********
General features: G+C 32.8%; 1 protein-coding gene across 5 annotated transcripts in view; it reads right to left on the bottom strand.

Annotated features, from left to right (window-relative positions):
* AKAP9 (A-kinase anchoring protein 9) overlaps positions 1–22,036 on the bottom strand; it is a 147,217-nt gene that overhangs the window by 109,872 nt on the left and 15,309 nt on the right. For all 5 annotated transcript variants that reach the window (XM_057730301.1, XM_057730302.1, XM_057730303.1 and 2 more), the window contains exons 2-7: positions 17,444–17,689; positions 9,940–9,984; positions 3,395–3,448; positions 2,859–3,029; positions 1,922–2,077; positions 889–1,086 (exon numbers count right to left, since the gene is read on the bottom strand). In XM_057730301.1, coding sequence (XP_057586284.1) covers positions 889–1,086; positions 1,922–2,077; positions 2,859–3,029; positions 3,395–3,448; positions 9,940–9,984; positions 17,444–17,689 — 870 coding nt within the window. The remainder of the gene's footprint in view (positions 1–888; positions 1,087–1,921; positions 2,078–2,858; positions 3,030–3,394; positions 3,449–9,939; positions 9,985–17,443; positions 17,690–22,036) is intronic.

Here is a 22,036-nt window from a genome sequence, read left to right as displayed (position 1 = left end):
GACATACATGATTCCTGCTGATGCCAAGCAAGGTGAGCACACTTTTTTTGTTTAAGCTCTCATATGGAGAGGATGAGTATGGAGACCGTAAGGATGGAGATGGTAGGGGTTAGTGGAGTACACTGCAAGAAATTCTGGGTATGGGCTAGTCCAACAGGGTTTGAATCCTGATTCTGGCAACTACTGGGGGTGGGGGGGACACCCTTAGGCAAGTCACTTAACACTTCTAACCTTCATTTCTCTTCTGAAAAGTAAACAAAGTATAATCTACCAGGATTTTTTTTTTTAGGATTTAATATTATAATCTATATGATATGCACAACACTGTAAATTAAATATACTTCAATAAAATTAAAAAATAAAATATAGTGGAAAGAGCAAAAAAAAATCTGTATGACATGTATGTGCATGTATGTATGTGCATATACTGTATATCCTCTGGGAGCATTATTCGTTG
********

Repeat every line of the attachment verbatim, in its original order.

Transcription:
General features: G+C 32.8%; 1 protein-coding gene across 5 annotated transcripts in view; it reads right to left on the bottom strand.

Annotated features, from left to right (window-relative positions):
* AKAP9 (A-kinase anchoring protein 9) overlaps positions 1–22,036 on the bottom strand; it is a 147,217-nt gene that overhangs the window by 109,872 nt on the left and 15,309 nt on the right. For all 5 annotated transcript variants that reach the window (XM_057730301.1, XM_057730302.1, XM_057730303.1 and 2 more), the window contains exons 2-7: positions 17,444–17,689; positions 9,940–9,984; positions 3,395–3,448; positions 2,859–3,029; positions 1,922–2,077; positions 889–1,086 (exon numbers count right to left, since the gene is read on the bottom strand). In XM_057730301.1, coding sequence (XP_057586284.1) covers positions 889–1,086; positions 1,922–2,077; positions 2,859–3,029; positions 3,395–3,448; positions 9,940–9,984; positions 17,444–17,689 — 870 coding nt within the window. The remainder of the gene's footprint in view (positions 1–888; positions 1,087–1,921; positions 2,078–2,858; positions 3,030–3,394; positions 3,449–9,939; positions 9,985–17,443; positions 17,690–22,036) is intronic.

Here is a 22,036-nt window from a genome sequence, read left to right as displayed (position 1 = left end):
GACATACATGATTCCTGCTGATGCCAAGCAAGGTGAGCACACTTTTTTTGTTTAAGCTCTCATATGGAGAGGATGAGTATGGAGACCGTAAGGATGGAGATGGTAGGGGTTAGTGGAGTACACTGCAAGAAATTCTGGGTATGGGCTAGTCCAACAGGGTTTGAATCCTGATTCTGGCAACTACTGGGGGTGGGGGGGACACCCTTAGGCAAGTCACTTAACACTTCTAACCTTCATTTCTCTTCTGAAAAGTAAACAAAGTATAATCTACCAGGATTTTTTTTTTTAGGATTTAATATTATAATCTATATGATATGCACAACACTGTAAATTAAATATACTTCAATAAAATTAAAAAATAAAATATAGTGGAAAGAGCAAAAAAAAATCTGTATGACATGTATGTGCATGTATGTATGTGCATATACTGTATATCCTCTGGGAGCATTATTCGTTG